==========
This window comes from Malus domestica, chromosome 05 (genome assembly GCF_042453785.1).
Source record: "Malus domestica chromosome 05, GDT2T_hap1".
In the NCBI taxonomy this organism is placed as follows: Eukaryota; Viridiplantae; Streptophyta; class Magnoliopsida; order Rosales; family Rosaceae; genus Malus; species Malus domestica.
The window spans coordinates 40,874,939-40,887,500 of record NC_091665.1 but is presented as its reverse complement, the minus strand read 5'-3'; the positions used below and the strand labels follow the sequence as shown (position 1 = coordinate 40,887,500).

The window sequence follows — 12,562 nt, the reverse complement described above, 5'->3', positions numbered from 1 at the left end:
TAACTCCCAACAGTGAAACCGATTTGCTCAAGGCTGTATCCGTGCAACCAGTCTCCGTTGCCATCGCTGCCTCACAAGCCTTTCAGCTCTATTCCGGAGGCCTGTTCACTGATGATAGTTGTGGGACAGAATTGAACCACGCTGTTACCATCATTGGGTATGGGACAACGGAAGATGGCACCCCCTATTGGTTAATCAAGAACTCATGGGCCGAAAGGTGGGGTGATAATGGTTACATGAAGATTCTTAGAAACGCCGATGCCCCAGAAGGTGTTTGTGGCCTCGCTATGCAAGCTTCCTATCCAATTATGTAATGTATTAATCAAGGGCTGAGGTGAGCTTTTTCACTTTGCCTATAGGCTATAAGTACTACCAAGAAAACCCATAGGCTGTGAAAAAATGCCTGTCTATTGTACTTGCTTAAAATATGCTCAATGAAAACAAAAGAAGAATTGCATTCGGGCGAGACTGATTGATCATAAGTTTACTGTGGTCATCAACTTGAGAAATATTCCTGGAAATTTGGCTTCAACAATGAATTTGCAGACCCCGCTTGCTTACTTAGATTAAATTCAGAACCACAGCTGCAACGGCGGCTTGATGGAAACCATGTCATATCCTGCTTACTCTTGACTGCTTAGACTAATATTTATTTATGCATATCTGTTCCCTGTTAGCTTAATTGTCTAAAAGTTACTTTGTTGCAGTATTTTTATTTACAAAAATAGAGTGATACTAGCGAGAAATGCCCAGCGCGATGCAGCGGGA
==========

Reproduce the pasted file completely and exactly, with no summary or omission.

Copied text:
This window comes from Malus domestica, chromosome 05 (genome assembly GCF_042453785.1).
Source record: "Malus domestica chromosome 05, GDT2T_hap1".
In the NCBI taxonomy this organism is placed as follows: Eukaryota; Viridiplantae; Streptophyta; class Magnoliopsida; order Rosales; family Rosaceae; genus Malus; species Malus domestica.
The window spans coordinates 40,874,939-40,887,500 of record NC_091665.1 but is presented as its reverse complement, the minus strand read 5'-3'; the positions used below and the strand labels follow the sequence as shown (position 1 = coordinate 40,887,500).

The window sequence follows — 12,562 nt, the reverse complement described above, 5'->3', positions numbered from 1 at the left end:
TAACTCCCAACAGTGAAACCGATTTGCTCAAGGCTGTATCCGTGCAACCAGTCTCCGTTGCCATCGCTGCCTCACAAGCCTTTCAGCTCTATTCCGGAGGCCTGTTCACTGATGATAGTTGTGGGACAGAATTGAACCACGCTGTTACCATCATTGGGTATGGGACAACGGAAGATGGCACCCCCTATTGGTTAATCAAGAACTCATGGGCCGAAAGGTGGGGTGATAATGGTTACATGAAGATTCTTAGAAACGCCGATGCCCCAGAAGGTGTTTGTGGCCTCGCTATGCAAGCTTCCTATCCAATTATGTAATGTATTAATCAAGGGCTGAGGTGAGCTTTTTCACTTTGCCTATAGGCTATAAGTACTACCAAGAAAACCCATAGGCTGTGAAAAAATGCCTGTCTATTGTACTTGCTTAAAATATGCTCAATGAAAACAAAAGAAGAATTGCATTCGGGCGAGACTGATTGATCATAAGTTTACTGTGGTCATCAACTTGAGAAATATTCCTGGAAATTTGGCTTCAACAATGAATTTGCAGACCCCGCTTGCTTACTTAGATTAAATTCAGAACCACAGCTGCAACGGCGGCTTGATGGAAACCATGTCATATCCTGCTTACTCTTGACTGCTTAGACTAATATTTATTTATGCATATCTGTTCCCTGTTAGCTTAATTGTCTAAAAGTTACTTTGTTGCAGTATTTTTATTTACAAAAATAGAGTGATACTAGCGAGAAATGCCCAGCGCGATGCAGCGGGA